Independent hydrogeology consultancy AQ2 has given MRL the thumbs-up about the start-up performance of the Tailings Storage Facility (TSF) at our Wodgina Lithium Project, describing the seepage of some process water into the ground as typical for any new processing and tailings facility.
Following recent comments in local media regarding the Wodgina TSF, MRL asked AQ2, supported by tailings consultancy Water Waste and Land (WWL), for an independent assessment of the Wodgina TSF’s performance and its impact on local groundwater.
AQ2 has concluded that the impact of seepage from the TSF on groundwater would be negligible. It has further concluded that any groundwater originating from the TSF that finds its way to the Turner River 12 km downstream would be indistinguishable from any natural ground water discharge.
The TSF at Wodgina is a partly lined dam that was fully signed off by the Department of Water and Environmental Regulation (DWER).
AQ2 and WWL confirmed our view that the seepage that has occurred at Wodgina is in line with start-up expectations.
As with any TSF start-up, the various components of the tailings were operating outside of steady state operating conditions, with the initial inflows including more water than solids – the result of regular processing plant stops, restarts and system and pipework flush-outs. It is for this reason the level of solids content that entered the TSF during the first three months of operation averaged only 35%, compared to expected level of approximately 60% when Wodgina’s processing plant reaches steady state operations.
Since the end of June, the tailings facility has approached design operating conditions and the water balance model shows a significant reduction in the volume of water in the TSF and seepage. The water balance model shows that the water in the TSF and the seepage should continue to decline in the coming months.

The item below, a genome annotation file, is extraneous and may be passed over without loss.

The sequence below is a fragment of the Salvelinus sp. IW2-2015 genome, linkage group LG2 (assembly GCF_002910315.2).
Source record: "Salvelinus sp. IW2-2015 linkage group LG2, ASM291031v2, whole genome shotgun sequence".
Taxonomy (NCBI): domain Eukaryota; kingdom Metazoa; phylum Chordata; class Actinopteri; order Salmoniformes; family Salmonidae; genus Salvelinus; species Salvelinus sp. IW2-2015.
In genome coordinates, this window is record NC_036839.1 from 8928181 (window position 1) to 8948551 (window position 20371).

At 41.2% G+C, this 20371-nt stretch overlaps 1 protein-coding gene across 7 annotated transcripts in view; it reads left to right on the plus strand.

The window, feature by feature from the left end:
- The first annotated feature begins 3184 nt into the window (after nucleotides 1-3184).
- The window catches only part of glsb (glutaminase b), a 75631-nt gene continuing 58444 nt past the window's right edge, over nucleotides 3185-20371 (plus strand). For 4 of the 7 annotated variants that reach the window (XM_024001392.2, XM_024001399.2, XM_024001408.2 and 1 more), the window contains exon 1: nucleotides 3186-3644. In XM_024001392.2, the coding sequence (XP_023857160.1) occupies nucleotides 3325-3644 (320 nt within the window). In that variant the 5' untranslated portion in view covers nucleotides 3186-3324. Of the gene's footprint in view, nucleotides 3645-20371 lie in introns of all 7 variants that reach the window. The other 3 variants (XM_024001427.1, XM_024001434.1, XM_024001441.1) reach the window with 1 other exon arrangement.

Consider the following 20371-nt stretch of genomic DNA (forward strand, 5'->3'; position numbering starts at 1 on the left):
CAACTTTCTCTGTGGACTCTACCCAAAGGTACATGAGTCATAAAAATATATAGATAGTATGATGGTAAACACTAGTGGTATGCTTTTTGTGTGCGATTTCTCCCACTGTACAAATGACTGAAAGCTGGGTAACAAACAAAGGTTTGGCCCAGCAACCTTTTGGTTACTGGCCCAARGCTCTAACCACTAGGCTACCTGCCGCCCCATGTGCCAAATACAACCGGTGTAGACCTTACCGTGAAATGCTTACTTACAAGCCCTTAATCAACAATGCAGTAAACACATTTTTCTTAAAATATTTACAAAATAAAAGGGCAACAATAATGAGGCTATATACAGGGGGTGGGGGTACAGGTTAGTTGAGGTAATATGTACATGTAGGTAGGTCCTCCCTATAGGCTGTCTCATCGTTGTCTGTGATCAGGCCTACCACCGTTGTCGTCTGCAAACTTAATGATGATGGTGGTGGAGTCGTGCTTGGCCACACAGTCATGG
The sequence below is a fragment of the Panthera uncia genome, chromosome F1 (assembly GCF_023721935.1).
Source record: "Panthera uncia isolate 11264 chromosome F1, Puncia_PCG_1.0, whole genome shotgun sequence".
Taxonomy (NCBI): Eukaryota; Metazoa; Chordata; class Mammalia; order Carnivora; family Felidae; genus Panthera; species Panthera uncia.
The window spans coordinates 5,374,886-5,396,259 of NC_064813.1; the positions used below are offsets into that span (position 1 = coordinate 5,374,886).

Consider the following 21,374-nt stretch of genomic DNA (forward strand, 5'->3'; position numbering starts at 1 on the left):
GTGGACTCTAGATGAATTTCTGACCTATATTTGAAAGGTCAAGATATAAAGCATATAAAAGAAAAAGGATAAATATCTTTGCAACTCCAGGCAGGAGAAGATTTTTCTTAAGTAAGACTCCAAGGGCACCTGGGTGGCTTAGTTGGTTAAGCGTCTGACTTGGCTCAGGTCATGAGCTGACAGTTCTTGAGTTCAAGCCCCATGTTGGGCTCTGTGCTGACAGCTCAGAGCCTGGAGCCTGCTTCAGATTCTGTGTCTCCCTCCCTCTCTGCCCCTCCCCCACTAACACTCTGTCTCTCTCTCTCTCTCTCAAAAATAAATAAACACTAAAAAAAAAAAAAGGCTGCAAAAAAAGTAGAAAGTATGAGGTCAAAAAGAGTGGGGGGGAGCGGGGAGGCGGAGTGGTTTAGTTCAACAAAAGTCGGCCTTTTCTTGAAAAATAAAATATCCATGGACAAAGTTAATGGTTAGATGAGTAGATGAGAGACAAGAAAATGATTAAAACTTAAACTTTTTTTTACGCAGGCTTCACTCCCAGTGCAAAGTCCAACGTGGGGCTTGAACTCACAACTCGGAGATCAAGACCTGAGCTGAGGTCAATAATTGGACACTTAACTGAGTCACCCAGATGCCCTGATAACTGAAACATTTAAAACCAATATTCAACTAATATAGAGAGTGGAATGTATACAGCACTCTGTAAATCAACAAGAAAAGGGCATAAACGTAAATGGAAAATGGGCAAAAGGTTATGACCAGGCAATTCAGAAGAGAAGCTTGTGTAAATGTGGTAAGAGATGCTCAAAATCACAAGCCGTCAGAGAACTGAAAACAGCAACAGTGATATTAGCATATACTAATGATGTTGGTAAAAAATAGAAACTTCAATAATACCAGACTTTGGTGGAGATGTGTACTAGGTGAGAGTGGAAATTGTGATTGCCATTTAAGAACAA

As AQ2 noted in their report– and you can read the consultant’s report here – the current observed impact of seepage from the TSF, which included rising water levels in some monitoring bores, is not unexpected and consistent with predictions using standard hydraulic models.
Further, AQ2 pointed to seasonal rainfall recharge for also contributing to the rise in water levels in those monitoring bores in the first few months of operating with the area experiencing above average rainfall conditions, including a 500mm cyclone event prior to commissioning.
AQ2 described the TSF seepage rates as manageable and said that MRL’s monitoring mechanisms were appropriate.
We are still in the process of monitoring Wodgina plant’s start-up and collecting data, to ensure that the TSF performs as designed. We are continuing to work through the ramp-up process including:
- Improving our water balance – using more process water and relying less on raw water;
- Increasing the beneficiation plant stability to achieve our target of 60% solids discharge to the TSF routinely; and
- Monitoring the groundwater downstream of the TSF water for any chemistry change. We have not seen any change to date.
We regularly meet with DWER and will continue to work with DWER through the TSF start-up process and provide the department with all necessary data.
We will remain vigilant in our monitoring of the TSF’s performance, in line with MRL’s culture of continuously looking for ways to safely and efficiently improve our performance.